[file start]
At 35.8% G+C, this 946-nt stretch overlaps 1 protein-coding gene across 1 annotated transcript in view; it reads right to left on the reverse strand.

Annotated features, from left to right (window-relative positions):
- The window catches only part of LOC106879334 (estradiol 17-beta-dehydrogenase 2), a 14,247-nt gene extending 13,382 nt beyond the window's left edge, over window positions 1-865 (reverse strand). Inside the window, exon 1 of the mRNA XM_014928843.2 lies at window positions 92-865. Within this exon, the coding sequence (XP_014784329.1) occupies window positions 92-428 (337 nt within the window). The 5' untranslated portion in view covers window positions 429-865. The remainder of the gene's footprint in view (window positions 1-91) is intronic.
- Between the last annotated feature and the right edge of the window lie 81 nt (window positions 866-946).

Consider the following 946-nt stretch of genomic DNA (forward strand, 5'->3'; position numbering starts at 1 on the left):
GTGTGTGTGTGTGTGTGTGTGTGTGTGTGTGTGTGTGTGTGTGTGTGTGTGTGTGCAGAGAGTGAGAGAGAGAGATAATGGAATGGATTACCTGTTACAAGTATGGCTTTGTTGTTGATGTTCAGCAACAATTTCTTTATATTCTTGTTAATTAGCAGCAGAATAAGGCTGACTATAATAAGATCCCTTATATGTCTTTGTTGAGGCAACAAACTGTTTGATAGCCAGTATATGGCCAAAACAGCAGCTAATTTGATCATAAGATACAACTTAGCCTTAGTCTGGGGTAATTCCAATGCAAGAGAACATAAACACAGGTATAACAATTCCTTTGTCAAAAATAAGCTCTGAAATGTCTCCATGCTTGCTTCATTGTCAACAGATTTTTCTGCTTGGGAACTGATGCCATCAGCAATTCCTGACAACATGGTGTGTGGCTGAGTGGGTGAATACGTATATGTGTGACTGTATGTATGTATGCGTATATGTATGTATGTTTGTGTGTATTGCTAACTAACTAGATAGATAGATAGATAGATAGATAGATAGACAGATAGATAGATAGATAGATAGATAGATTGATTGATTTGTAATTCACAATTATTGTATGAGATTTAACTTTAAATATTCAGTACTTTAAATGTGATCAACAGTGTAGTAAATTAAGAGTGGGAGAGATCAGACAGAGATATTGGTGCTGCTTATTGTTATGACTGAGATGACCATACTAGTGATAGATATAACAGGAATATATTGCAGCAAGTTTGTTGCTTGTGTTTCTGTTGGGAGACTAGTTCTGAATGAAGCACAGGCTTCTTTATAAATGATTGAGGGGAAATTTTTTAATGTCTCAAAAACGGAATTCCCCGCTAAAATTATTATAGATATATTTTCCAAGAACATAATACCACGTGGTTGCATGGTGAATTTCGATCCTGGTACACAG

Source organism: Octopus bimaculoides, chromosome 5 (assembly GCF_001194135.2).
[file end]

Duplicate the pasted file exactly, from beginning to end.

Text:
At 35.8% G+C, this 946-nt stretch overlaps 1 protein-coding gene across 1 annotated transcript in view; it reads right to left on the reverse strand.

Annotated features, from left to right (window-relative positions):
- The window catches only part of LOC106879334 (estradiol 17-beta-dehydrogenase 2), a 14,247-nt gene extending 13,382 nt beyond the window's left edge, over window positions 1-865 (reverse strand). Inside the window, exon 1 of the mRNA XM_014928843.2 lies at window positions 92-865. Within this exon, the coding sequence (XP_014784329.1) occupies window positions 92-428 (337 nt within the window). The 5' untranslated portion in view covers window positions 429-865. The remainder of the gene's footprint in view (window positions 1-91) is intronic.
- Between the last annotated feature and the right edge of the window lie 81 nt (window positions 866-946).

Consider the following 946-nt stretch of genomic DNA (forward strand, 5'->3'; position numbering starts at 1 on the left):
GTGTGTGTGTGTGTGTGTGTGTGTGTGTGTGTGTGTGTGTGTGTGTGTGTGTGTGCAGAGAGTGAGAGAGAGAGATAATGGAATGGATTACCTGTTACAAGTATGGCTTTGTTGTTGATGTTCAGCAACAATTTCTTTATATTCTTGTTAATTAGCAGCAGAATAAGGCTGACTATAATAAGATCCCTTATATGTCTTTGTTGAGGCAACAAACTGTTTGATAGCCAGTATATGGCCAAAACAGCAGCTAATTTGATCATAAGATACAACTTAGCCTTAGTCTGGGGTAATTCCAATGCAAGAGAACATAAACACAGGTATAACAATTCCTTTGTCAAAAATAAGCTCTGAAATGTCTCCATGCTTGCTTCATTGTCAACAGATTTTTCTGCTTGGGAACTGATGCCATCAGCAATTCCTGACAACATGGTGTGTGGCTGAGTGGGTGAATACGTATATGTGTGACTGTATGTATGTATGCGTATATGTATGTATGTTTGTGTGTATTGCTAACTAACTAGATAGATAGATAGATAGATAGATAGATAGACAGATAGATAGATAGATAGATAGATAGATTGATTGATTTGTAATTCACAATTATTGTATGAGATTTAACTTTAAATATTCAGTACTTTAAATGTGATCAACAGTGTAGTAAATTAAGAGTGGGAGAGATCAGACAGAGATATTGGTGCTGCTTATTGTTATGACTGAGATGACCATACTAGTGATAGATATAACAGGAATATATTGCAGCAAGTTTGTTGCTTGTGTTTCTGTTGGGAGACTAGTTCTGAATGAAGCACAGGCTTCTTTATAAATGATTGAGGGGAAATTTTTTAATGTCTCAAAAACGGAATTCCCCGCTAAAATTATTATAGATATATTTTCCAAGAACATAATACCACGTGGTTGCATGGTGAATTTCGATCCTGGTACACAG

Source organism: Octopus bimaculoides, chromosome 5 (assembly GCF_001194135.2).